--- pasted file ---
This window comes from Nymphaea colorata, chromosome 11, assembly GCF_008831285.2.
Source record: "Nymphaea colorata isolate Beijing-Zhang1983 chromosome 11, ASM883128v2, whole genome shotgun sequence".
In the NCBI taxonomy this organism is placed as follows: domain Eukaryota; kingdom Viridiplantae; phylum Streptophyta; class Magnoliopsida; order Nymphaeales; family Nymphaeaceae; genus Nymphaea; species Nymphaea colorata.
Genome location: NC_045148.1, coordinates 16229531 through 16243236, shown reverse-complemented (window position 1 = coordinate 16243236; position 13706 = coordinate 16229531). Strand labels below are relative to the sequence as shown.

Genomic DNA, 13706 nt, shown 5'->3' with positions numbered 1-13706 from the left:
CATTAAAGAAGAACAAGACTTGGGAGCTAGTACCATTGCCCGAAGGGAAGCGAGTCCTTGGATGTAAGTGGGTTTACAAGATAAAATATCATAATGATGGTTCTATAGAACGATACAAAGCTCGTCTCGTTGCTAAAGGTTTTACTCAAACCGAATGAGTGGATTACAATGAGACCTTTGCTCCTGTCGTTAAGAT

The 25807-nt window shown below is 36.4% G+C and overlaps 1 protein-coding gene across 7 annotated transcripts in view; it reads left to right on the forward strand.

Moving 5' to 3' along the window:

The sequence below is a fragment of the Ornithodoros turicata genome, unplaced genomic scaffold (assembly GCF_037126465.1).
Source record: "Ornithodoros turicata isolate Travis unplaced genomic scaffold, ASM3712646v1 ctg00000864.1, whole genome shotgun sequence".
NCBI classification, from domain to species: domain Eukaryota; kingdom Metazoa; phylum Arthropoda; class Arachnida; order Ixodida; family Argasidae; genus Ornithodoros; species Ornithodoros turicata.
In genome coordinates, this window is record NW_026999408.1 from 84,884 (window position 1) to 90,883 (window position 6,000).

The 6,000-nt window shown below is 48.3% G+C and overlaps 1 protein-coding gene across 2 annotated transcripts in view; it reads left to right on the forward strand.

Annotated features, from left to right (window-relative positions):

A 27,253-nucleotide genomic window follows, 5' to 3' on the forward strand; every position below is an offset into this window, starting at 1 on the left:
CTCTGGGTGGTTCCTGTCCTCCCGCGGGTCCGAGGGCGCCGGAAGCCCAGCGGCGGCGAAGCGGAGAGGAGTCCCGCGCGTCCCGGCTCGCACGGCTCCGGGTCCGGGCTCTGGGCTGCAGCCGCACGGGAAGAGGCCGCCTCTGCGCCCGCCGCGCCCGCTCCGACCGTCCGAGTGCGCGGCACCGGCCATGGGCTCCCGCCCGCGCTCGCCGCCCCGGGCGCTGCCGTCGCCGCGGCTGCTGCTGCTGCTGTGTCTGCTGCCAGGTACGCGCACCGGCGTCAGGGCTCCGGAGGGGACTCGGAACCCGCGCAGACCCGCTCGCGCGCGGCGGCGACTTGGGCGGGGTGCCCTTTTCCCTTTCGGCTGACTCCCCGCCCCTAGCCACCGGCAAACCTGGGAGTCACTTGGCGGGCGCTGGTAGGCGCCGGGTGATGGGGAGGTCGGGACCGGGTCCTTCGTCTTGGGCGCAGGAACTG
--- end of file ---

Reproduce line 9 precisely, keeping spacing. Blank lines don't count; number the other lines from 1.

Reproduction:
The sequence below is a fragment of the Ornithodoros turicata genome, unplaced genomic scaffold (assembly GCF_037126465.1).